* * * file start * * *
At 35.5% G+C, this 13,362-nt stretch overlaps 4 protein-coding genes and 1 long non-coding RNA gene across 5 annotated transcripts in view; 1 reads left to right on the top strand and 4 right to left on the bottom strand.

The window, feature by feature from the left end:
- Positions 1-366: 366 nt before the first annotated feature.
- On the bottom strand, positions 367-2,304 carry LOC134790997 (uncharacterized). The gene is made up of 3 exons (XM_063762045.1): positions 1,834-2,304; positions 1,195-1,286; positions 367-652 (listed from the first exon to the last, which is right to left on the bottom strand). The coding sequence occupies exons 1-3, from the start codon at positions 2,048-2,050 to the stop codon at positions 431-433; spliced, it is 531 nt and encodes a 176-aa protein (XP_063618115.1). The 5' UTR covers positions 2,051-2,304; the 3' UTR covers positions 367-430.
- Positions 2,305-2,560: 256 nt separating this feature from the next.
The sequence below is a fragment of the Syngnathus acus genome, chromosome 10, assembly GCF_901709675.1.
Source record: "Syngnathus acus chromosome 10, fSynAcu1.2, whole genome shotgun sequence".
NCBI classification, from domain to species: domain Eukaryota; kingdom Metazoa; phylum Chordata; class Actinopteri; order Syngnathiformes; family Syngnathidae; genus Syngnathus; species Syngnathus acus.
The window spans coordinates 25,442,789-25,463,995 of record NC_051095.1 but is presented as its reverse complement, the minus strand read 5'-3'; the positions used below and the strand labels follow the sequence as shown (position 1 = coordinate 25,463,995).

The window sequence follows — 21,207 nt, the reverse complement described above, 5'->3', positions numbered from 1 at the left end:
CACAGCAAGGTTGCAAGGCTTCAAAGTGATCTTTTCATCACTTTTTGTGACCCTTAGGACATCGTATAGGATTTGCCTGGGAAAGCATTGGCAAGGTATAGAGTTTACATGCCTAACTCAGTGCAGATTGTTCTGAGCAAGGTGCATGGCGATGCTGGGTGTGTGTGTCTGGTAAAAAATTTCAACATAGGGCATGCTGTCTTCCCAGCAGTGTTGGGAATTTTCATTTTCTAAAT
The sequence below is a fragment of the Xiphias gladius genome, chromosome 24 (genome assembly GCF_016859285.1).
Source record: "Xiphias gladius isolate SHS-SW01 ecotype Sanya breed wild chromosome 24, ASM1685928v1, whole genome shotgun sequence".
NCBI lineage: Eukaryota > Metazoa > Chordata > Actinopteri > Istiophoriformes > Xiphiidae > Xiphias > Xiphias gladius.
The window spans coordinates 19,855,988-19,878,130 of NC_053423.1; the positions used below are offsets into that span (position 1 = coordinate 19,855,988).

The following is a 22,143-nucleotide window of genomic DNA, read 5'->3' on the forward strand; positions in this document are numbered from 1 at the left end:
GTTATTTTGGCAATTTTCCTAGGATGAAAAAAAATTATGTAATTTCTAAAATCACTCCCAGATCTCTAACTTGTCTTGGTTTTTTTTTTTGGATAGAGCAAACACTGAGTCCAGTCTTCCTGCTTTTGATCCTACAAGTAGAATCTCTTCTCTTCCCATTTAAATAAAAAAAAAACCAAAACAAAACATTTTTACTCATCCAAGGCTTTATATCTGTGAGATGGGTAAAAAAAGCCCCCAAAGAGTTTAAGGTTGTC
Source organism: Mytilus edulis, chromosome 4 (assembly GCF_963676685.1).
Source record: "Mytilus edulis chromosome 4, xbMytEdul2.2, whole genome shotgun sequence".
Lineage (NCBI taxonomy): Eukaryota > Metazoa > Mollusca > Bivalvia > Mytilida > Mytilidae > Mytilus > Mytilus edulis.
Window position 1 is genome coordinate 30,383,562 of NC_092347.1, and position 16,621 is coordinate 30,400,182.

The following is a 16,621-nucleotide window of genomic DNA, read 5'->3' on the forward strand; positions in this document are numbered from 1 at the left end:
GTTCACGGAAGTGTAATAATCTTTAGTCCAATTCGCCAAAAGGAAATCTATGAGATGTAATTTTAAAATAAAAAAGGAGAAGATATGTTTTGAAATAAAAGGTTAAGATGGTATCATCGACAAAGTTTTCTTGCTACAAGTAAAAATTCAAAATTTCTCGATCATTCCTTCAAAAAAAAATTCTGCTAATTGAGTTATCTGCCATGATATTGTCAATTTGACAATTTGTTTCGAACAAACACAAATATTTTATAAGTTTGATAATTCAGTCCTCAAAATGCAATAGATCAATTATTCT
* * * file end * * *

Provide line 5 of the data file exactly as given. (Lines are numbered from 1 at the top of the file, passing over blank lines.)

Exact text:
- Positions 2,305-2,560: 256 nt separating this feature from the next.